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Maine potato production is flourishing after last year’s deficit

Maine’s potato yield this year, particularly in Aroostook county, is booming following last year’s disappointing production all thanks to better conditions for farming. There has been more consistent and timely rain this past year as opposed to the drought farmers faced in 2020 along with an excessive amount of warm weather which was detrimental to the potato crops. 

COVID-19 brought a unique set of challenges to farmers last year too. Schools and restaurants in Maine are some of the top potato-consumers in the state, but last year many of these facilities were not open. Farmers had nowhere to sell the little harvest they did have, making farming less profitable than it usually is. 

Although it is wonderful to see the potato farms bustling again, the farmers still face one big issue this year. Due to the national labor shortage there may not be enough people to help harvest all the potatoes creating a secondary issue of storage. In fact, the Bangor Daily News reports that there is such a bump in potato production this year that some farmers are resorting to putting their crops in airplane hangars. Bret Butler, who works for Butler Farm, had already bought a new potato house to store his extra crops in, but had to think outside the box when he filled that storage area up too. 

An article from Oct. 14 from the Bangor Daily News reported on the lack of space. “Truckloads of Butler Farms potatoes arrived at the base on Wednesday, where employees used huge conveyor belts to fill the football field-sized military storage facility he’s renting. And with 150 acres left to dig, Butler thinks he may need to find even more storage,” Hannah Catlin reported.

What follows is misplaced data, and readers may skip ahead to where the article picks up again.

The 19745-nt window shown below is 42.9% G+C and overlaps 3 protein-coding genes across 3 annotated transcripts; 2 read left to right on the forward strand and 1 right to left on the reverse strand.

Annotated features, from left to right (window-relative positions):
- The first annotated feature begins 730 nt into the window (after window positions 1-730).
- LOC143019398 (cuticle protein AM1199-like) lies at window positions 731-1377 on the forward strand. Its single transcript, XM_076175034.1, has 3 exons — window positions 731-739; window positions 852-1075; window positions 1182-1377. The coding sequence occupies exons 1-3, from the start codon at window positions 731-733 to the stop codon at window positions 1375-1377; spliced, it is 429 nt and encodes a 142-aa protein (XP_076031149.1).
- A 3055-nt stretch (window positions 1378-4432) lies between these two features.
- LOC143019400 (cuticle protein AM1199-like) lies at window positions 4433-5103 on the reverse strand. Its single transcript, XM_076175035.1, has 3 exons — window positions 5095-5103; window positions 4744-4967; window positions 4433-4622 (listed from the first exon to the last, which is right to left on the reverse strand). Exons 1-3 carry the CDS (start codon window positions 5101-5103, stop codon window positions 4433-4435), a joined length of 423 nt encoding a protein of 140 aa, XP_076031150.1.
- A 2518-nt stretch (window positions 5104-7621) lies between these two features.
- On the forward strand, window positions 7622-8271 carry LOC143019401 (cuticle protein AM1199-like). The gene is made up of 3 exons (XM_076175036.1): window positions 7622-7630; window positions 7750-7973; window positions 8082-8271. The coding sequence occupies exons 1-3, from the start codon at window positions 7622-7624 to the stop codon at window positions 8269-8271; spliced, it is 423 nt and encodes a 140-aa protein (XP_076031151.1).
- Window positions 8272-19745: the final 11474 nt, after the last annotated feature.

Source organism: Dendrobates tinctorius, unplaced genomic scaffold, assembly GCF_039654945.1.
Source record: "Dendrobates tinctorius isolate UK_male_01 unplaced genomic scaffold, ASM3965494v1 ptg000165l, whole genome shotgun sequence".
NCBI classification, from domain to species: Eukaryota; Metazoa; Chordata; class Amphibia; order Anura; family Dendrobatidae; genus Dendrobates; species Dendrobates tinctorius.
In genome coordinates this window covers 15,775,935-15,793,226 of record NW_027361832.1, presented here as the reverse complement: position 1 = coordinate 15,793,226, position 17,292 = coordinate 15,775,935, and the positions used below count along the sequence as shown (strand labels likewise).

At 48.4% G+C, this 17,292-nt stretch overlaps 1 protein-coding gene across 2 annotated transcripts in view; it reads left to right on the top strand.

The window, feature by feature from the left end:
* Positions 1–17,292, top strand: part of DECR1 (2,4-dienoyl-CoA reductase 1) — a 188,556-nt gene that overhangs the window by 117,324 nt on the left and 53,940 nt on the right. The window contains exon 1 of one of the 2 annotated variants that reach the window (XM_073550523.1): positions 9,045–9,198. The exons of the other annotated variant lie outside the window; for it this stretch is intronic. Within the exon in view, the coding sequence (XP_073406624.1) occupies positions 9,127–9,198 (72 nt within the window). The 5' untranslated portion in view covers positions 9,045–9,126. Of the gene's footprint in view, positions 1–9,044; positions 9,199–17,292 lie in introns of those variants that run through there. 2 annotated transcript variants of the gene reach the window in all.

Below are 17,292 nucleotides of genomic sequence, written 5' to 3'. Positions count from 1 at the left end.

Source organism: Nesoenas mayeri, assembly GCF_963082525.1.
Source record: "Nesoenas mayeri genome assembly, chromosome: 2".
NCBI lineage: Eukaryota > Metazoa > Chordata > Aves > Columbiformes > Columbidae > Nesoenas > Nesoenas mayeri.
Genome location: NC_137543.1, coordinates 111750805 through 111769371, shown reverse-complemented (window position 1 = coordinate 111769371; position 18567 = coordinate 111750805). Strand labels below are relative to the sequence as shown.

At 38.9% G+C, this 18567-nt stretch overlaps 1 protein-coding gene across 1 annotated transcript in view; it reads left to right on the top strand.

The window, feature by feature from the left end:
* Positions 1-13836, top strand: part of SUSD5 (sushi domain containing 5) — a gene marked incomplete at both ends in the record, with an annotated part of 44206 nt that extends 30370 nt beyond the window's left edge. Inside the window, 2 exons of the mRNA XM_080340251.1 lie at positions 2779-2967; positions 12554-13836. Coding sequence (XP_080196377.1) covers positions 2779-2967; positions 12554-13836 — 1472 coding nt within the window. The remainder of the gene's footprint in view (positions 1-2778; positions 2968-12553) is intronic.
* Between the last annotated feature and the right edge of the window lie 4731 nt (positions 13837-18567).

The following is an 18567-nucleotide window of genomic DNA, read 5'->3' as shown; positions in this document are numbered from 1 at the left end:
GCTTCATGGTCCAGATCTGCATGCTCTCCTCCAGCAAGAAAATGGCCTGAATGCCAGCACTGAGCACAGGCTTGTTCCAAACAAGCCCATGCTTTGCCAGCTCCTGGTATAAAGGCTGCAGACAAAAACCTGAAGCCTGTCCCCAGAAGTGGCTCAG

One major issue with storing the potato crops in these facilities is that airplane hangars and similar storage locations lack climate control technology. It’s recommended that potatoes are stored at around 50 degrees Fahrenheit. With the unusually warm temperatures that northern Maine has faced in October though, the potatoes were being kept at temperatures 10 degrees above their recommended temperature. 

Potato farmers like Butler are optimistic about this crop. As he stated in the Oct. 14 article to BDN, he feels that because there is an excess of potatoes they may be able to compete with markets outside of Maine. States like Idaho, which are known for their potato production, have faced a drought and unfavorable weather conditions this year. This creates a window for Maine farmers to expand their market. 

Rain has a complicated impact on the potato harvest every year. Greg Porter, a University of Maine professor of crop ecology, explained to News Center Maine how finicky the potato crop can be. 

“With timely rain, I think we are all hoping and expecting we will get a bigger yield. We don’t want it to get carried away, that’s the problem in the Northeast. Sometimes we wish for rain and then we get too much, and with potatoes… too much rain can cause quality problems,” Porter said to News Center Maine.

Although a surplus of potatoes is causing a different set of issues than last year’s failed crop harvest, potato farmers are excited to see their industry booming again.

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